It was difficult for European textile producers and traders to establish a direct relationship with overseas consumers, who had a different culture and were far away. To attract overseas consumers and convince them of the quality of their products, textile manufacturers and traders used tjaps.

The images were printed using chromolithography, a new colour printing technique at the time. They were produced and registered in Manchester, where several companies had been established to design and print the images. These companies sent catalogues of the images to textile manufacturers throughout Europe, who could then order the images they wanted. The two donated books are likely catalogues of tjaps from one of the printers in Manchester, but further research is needed to verify this.

The tjaps producers in Manchester carefully controlled which company used which image. Competition was fierce and a buyer wanted to be sure that his unique tjap was only used by his factory or trading house. The images were purposely complex to prevent imitation


Catalogues of tjaps from 1860 – 1930. Photo: Patty van den Elshout

Cultural encounter
In his article 'Chops and Trademarks', Andreas Zangger writes that in East Asia and Southeast Asia, the use of seals and stamps was traditionally an important part of trade. Consumers in those regions trusted a brand's reputation. European traders and manufacturers adapted their trade to this existing practice and, through a process of trial and error, identified which symbols were popular overseas. As Adrian Wilson note in his blog3:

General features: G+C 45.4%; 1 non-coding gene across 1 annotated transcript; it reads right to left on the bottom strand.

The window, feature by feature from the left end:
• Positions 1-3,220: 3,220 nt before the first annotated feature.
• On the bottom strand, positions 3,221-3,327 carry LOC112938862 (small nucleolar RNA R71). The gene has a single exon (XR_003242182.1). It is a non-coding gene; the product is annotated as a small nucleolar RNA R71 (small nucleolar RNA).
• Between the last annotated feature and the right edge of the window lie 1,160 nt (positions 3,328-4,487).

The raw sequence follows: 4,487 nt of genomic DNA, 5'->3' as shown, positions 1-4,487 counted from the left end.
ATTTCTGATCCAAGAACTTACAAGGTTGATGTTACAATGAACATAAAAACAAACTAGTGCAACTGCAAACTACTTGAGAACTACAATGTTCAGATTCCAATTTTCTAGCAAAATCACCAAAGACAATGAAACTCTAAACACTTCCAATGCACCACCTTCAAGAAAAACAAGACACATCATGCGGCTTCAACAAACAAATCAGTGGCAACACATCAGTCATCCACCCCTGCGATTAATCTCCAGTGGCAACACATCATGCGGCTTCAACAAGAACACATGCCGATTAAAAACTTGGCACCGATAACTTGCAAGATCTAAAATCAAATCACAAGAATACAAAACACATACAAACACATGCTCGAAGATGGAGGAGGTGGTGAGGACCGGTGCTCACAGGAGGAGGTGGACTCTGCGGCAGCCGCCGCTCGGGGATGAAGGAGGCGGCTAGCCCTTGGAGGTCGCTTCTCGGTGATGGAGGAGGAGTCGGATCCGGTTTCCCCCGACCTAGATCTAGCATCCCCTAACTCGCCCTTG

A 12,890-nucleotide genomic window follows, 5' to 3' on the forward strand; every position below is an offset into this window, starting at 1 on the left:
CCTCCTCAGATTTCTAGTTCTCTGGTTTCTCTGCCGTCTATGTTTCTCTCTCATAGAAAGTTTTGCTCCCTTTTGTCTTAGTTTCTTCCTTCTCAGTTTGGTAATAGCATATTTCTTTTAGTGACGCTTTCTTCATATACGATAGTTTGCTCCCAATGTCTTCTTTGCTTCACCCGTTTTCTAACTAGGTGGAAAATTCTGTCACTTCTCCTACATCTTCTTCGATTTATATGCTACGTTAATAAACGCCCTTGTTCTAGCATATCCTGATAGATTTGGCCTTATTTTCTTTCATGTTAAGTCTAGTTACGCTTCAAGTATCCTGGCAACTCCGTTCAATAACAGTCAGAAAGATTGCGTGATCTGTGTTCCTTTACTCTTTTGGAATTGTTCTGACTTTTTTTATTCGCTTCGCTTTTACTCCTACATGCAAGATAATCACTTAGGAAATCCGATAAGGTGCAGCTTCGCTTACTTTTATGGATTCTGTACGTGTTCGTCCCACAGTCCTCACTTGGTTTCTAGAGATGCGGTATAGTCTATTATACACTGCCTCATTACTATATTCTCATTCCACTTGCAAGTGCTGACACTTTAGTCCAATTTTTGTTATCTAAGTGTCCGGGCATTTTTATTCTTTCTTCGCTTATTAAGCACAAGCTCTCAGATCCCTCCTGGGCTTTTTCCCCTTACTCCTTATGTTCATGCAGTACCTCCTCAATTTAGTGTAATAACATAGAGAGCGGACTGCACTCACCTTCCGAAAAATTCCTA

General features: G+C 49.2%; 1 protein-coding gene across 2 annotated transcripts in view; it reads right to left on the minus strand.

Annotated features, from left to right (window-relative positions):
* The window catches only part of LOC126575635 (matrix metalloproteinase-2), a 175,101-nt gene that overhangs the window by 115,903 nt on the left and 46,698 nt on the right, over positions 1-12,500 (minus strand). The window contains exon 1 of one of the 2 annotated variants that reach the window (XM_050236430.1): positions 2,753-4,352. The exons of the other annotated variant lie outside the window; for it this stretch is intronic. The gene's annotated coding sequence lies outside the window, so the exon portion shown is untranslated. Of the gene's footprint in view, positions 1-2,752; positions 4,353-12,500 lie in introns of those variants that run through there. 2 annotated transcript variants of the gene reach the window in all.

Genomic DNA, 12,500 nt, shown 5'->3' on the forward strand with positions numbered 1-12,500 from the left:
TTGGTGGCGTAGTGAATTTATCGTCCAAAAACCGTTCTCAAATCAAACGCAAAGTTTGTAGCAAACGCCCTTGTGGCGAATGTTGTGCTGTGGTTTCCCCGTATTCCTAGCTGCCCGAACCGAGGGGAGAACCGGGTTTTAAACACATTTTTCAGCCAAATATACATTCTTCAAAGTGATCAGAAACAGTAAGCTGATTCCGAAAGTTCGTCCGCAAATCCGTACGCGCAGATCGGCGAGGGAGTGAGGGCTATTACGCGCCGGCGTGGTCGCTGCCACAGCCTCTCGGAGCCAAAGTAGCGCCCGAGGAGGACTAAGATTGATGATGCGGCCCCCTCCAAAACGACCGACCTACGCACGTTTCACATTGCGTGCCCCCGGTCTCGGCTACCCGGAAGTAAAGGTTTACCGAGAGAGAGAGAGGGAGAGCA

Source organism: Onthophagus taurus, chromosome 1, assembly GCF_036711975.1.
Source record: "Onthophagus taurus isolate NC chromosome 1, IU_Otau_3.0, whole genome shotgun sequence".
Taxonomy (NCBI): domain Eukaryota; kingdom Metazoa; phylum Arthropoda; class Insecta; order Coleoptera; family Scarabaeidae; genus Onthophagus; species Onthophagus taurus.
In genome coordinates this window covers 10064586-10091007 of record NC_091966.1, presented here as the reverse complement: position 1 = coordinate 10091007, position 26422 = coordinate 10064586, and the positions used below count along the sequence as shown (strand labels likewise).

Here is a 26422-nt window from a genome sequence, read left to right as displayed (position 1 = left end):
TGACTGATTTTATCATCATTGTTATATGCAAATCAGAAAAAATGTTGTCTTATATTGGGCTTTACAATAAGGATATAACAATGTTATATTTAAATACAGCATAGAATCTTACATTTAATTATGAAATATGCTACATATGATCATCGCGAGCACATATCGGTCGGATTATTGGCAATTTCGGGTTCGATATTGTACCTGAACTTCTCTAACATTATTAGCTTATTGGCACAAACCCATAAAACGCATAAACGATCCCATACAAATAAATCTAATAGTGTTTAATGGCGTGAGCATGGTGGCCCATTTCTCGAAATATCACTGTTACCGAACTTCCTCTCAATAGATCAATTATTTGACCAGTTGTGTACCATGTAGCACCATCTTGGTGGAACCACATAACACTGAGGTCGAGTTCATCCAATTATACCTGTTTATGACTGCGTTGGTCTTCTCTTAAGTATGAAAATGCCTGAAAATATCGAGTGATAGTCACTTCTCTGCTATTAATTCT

‘It is important to understand that the worst thing that could happen to any merchant was that their potential customers around the world, mostly women, found the image unappealing, or even offensive.’

The images were often inspired by the culture of the area where the textiles were sold. They included scenes of everyday life as well as gods and goddesses, myths, animals, ships, Western women, flowers, landscapes and Queen Wilhelmina.

Images are inspired by the culture of the sales area. Foto: Patty van den Elshout

The relationship between the images and the countries for which the textiles were intended is often difficult for us to interpret. Why is a Western racing rowing boat depicted on the tjap for the Borneo-Sumatra Trading Company? What did the three kings on camels and the Biblical story about the birth of Jesus mean outside Europe? Why is there a finger on one of the tjaps? And a clock with deer antlers and a deer’s head?

We can no longer ask the Asians from that period what they thought of the images, but it is easy to imagine that the colourful and beautifully designed tjaps became collector’s items, just as we now collect football and animal cards from the supermarket.

Tjaps are an example of a fascinating cultural encounter in a colonial world. Their complex fusion of Western, Asian and African iconography, (religious) symbolism and aesthetics is an open invitation for more historical, artistic and decolonial research, which the TextielMuseum will continue to pursue in the coming years.


Meer lezen? 

Find out more: Susan Meller. Labels of Empire. Textile Trademarks: Windows into India in the Time of the Raj. Goff Books, 2023.

Adrian Wilson. Textile Trademarks: Ethnic Art and Typography of the English Cotton Merchants.

Andreas Zangger. Chops and Trademarks: Asian Trading Ports and Textile Branding, 1840–1920. Enterprise & Society, 2014, 15(4), 759-790.